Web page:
You are nearly there! But there's a few things that need be setup correctly before you can continue. As noted before, we are assuming you are using the Maniacal Labs Platypus controller, which uses grbl. If you are using a different controller with a different type of firmware you can still find this section useful but will need to translate to the controller of your choice.
We've held off on this part until now but it's pretty important... you need software to control the Engravinator. Since it runs grbl you've got plenty of options, including but not limited to:
This guide will not go into how to do many of the things described below with the software you choose to use, as it's entirely dependent on your choice. Please see the appropriate documentation for your software if you are unsure.
For use with the Platypus controller we have provided basic setup instructions for a few of the software options in the Platypus Software Documentation.
Stepper Driver MicroStepping
You will need your stepper drivers disconnected from the controller for this step.
This guide assumes you are using 1/16 microstepping on your stepper drivers. For the recommended TCM2100 drivers that requires setting CFG1 to Ground and leaving the others open. On the Platypus this can be done with a jumper and looks like this:
If you are, however, using other stepper drivers, please see the documentation for your particular driver and controller.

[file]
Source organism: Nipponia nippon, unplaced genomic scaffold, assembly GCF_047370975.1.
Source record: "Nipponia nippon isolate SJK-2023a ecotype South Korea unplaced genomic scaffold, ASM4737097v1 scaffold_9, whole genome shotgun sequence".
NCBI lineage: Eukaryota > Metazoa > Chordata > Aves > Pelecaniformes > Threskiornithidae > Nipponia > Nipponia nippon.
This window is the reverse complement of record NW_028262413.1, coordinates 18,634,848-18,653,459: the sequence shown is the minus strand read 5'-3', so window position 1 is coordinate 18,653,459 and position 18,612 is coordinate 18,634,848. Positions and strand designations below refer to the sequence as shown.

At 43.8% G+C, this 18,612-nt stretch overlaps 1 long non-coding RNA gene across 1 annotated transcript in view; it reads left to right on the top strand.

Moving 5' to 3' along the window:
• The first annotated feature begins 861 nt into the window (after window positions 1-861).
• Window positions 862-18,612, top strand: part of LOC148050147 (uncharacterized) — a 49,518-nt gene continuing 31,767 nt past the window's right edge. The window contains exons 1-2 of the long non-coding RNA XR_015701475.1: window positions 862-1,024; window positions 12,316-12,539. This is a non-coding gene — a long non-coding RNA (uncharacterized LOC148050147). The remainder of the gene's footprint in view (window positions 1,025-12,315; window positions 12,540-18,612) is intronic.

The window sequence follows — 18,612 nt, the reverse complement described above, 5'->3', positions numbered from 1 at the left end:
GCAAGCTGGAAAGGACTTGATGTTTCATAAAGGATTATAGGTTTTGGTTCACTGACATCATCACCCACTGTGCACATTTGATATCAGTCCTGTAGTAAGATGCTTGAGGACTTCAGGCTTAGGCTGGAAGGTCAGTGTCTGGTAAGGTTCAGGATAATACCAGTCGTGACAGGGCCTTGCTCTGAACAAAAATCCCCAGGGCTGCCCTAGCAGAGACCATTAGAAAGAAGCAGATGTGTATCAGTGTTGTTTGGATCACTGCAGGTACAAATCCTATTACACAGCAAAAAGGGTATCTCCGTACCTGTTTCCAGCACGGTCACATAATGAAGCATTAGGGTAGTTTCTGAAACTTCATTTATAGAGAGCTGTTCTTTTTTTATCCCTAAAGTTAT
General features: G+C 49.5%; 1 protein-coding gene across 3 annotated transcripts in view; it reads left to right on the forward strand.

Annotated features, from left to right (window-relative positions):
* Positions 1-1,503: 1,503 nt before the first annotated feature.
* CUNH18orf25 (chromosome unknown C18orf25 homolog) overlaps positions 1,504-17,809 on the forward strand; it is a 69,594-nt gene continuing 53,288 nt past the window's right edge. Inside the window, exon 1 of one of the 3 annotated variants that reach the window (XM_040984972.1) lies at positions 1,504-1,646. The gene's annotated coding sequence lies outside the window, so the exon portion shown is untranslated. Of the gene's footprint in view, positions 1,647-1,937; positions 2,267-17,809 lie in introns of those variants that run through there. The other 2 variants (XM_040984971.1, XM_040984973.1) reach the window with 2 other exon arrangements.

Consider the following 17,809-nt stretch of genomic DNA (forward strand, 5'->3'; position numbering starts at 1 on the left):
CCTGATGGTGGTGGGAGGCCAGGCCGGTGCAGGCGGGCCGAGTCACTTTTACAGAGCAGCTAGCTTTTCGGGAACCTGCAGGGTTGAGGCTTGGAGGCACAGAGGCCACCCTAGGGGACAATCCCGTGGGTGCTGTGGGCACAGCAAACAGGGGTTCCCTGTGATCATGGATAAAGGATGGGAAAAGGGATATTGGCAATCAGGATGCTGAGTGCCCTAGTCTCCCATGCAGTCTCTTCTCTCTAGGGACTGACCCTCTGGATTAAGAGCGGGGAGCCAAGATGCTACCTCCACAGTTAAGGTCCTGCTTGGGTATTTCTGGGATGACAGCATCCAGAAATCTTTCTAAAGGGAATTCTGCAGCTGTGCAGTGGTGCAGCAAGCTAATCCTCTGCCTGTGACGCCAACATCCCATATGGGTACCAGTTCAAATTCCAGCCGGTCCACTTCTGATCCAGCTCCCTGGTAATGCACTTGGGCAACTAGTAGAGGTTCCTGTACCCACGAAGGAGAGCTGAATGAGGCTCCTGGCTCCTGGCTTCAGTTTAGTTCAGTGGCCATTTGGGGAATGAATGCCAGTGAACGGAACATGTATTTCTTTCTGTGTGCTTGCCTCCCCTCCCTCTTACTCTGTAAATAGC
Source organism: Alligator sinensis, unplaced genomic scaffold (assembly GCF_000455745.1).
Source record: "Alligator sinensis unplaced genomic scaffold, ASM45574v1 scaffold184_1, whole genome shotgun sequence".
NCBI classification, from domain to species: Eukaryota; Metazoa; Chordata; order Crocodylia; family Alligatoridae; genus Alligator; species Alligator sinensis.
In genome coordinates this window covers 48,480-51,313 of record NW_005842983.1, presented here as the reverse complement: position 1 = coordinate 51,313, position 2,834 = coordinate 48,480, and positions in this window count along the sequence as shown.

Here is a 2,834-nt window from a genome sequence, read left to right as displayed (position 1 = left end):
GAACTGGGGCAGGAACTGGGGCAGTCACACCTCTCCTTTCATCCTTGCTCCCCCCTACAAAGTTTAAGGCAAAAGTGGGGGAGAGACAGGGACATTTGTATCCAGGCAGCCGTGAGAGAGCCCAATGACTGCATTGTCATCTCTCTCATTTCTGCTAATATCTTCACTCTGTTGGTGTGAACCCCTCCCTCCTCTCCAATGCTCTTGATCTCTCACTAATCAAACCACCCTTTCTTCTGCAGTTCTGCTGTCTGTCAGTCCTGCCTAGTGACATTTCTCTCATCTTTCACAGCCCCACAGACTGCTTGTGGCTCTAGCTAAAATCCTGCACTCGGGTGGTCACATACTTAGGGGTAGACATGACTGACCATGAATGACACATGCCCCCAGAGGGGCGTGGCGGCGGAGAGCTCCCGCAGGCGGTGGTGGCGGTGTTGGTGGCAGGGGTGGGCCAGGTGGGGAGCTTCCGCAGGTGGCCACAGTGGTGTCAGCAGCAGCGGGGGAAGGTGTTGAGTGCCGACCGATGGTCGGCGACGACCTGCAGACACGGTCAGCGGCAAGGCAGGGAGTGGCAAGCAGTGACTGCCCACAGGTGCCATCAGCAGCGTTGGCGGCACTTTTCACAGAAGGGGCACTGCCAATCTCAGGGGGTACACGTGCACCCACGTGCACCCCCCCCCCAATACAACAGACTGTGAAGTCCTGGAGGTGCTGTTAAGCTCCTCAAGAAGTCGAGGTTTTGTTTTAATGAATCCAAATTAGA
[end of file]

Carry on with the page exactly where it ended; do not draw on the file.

Stepper Driver Current Control
You may now insert your stepper drivers into the sockets. Make sure the pins line up with the GND, VMOT, DIR, and EN labels. Note that for TMC drivers, they should be "upside-down" with the driver IC facing the controller.
The stepper motors specified in the BOM have a peak current per-phase of 1.3A but we recommend, for the sake of lifetime and heat, to run them at a max of 1.0A. For the recommended TCM2100 drivers you must set the vRef trimpot to 1.0V. You will need a digital multi-meter to do this.
The easiest way is using meter leads with alligator clips and a small flat-head screw driver. Connect the red (positive) clip to the shaft of the screwdriver (contacting the metal) and the black (negative) clip to a ground pin on the controller. We recommend using a small length of wire in a screw terminal for this and then connect the clip to that.
Now power up the controller and use the screw driver to turn the trim-pot until your multi-meter reads 1.0V
If you want to know more about setting the current limiting on "StepStick" style motor drivers there are many online resources. Just search for
<your driver name> set current limit.
Power Up and USB
Before we can do anything else you will need to get connected to your computer and power.
But first, for safety, disconnect the laser cable from the top of the laser module. Just in case you do something silly that might turn the laser on ;)
First, use a 12V/10A power supply (or similar as listed in the BOM guide) to power up the controller and your Engravinator. You may hear a slight buzz from the motors but nothing should move!
Now, use a USB-B to USB-A cable to connect the Platypus controller to your computer. Most modern operating systems should recognize the serial device immediately, if not please see the controller's documentation for more info on drivers.
Now, in your control software connect to the Engravinator controller as a serial device.
If you can access the serial console in your software you should see something like:
Grbl 1.1h ['$' for help]
If you are using the Platypus with a laser (as opposed to a servo), we've made it easy for you! As the Platypus was designed for the Engravinator we ship every unit with the correct configuration already. You may skip to the next section!